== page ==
On 11 October 2016, the applicant company (“the lessor”) concluded a written lease agreement (“the lease”) with the respondent (“the lessee”) in terms whereof the hotel and the property on which it is located were leased to it for a period of 20 years.
By the end of 2016, the lessee began defaulting on its monthly rental and other obligations towards the lessor. The latter consequently elected to cancel the lease. Notwithstanding the cancellation, the lessee refused to vacate the hotel and disputed the cancellation on the basis that when it stepped into the shoes of the previous tenant, the change of tenancy was facilitated by a so-called term-sheet intended to regulate the parties’ contractual relationship for an indefinite period.
A loan, which the lessee had obtained from a bank, was insufficient to cover its refurbishment of the hotel. The lessee alleged that it was a tacit term of the term-sheet, that the lessor would obtain an additional loan facility of R 30 million for the lessee and make it available by a certain date. Further, it was alleged that the lessor breached the term sheet by failing to make the loan available to the lessee timeously, and that such breach was causally connected to the lessee’s failure to pay the rental due.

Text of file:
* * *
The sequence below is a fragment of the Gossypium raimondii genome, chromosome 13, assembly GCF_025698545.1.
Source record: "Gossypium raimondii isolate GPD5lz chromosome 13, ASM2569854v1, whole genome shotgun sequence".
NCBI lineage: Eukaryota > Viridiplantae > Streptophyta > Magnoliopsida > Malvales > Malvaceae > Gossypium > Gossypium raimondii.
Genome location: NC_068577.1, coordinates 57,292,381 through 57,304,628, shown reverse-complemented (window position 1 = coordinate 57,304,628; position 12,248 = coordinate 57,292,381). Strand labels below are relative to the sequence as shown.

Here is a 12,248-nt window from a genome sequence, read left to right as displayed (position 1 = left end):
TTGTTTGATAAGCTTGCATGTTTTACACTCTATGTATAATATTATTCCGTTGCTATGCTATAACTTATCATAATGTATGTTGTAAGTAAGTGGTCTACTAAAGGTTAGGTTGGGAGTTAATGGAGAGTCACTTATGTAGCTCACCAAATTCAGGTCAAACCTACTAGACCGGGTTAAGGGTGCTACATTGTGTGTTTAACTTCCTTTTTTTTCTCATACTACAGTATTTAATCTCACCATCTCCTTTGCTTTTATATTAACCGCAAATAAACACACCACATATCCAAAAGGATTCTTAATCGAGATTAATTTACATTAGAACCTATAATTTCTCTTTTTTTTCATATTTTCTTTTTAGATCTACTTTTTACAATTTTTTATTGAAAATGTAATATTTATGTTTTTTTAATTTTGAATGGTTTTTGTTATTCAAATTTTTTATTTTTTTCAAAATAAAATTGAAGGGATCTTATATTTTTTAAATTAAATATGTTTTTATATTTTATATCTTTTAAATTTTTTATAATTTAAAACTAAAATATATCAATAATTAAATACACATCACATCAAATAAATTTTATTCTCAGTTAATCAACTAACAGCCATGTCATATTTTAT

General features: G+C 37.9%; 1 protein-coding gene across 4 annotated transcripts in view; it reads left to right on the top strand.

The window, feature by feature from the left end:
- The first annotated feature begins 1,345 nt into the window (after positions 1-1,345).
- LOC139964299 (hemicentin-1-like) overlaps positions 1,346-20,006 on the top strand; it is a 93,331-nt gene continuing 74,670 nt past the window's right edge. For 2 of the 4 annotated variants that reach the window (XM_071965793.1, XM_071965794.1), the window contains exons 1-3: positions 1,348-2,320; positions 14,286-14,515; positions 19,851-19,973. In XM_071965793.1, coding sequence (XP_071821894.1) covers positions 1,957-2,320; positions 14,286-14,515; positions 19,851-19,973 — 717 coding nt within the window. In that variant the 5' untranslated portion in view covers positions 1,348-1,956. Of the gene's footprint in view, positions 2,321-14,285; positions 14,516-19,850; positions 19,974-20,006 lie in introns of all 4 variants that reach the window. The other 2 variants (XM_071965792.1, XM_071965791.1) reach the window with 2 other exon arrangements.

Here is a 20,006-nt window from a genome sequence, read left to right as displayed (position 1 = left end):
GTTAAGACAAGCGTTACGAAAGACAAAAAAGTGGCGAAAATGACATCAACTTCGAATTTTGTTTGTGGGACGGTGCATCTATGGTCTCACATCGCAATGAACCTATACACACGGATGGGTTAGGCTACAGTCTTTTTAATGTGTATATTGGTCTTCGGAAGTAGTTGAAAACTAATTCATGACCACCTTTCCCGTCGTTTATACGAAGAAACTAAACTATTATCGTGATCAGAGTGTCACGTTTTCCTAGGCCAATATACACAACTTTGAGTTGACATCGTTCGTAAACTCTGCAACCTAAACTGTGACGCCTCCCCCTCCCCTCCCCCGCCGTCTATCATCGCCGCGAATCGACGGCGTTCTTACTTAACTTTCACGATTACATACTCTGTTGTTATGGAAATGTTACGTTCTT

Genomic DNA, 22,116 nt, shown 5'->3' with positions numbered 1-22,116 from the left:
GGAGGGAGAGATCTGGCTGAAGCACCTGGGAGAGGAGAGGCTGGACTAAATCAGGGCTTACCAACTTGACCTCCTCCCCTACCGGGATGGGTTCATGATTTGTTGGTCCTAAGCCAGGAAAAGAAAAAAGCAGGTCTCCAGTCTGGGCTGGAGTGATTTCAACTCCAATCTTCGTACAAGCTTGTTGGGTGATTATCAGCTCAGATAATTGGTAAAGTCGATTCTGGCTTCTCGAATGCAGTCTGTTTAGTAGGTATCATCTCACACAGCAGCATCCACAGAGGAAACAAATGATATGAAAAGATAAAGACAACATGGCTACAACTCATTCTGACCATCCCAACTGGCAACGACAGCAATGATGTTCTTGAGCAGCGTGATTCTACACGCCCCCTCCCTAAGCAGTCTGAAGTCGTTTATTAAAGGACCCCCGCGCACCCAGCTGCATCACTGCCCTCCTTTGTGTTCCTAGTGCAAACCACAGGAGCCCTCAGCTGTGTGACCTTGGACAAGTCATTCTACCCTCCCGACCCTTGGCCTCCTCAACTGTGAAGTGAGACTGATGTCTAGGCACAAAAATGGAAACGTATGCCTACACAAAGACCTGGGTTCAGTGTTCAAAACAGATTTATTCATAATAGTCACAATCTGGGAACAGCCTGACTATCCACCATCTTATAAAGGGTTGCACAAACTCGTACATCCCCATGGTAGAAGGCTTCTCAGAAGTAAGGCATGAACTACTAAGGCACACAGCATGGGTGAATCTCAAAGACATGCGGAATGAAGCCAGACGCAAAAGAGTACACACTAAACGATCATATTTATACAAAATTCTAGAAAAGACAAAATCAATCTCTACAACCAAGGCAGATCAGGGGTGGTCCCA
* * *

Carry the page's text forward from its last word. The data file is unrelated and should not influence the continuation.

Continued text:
Thus, the Court had to consider, inter alia, whether this tacit term could be read into the agreement despite the lease having been reduced to writing.
In rejecting the lessee’s arguments, the court relied on the decision of Academy of Learning (Pty) Ltd and set out the following 3 categories where a defaulting party’s breach of a contract would be obviated by the wrongful conduct of a counter-party of that contract. The 3 categories were as follows:
1. where the wrongful conduct of the lessor made the performance of the lessee impossible;
2. where the lessor’s wrongful conduct constitutes a deliberate intention on its part to prevent the lessee’s performance; or
3. where the lessor’s conduct in itself constituted a breach of an express or implied term of the agreement in circumstances where the conduct of the lessor was required for the performance of the lessee.
The lessee relied exclusively on the application of category three, which required that the wrongful conduct complained of on the part of the lessor had to be in breach of an express, implied or tacit term of the lease agreement itself.
The court concluded that no tacit term had been proved, and held that the lessee was in default of its obligations to pay the rental due in terms of the lease and the lessor was entitled to cancel the contract. It was ordered that the lessee vacate the premises, failing which the Sheriff of the court was authorised to eject it.
The circumstances in which a lessee might rely on a claim against a lessor, attempting to evict it, as a defence seem to have been appropriately limited by the courts.
Written by Jordan Dias and supervised by Pierre van der Merwe, 11 February 2019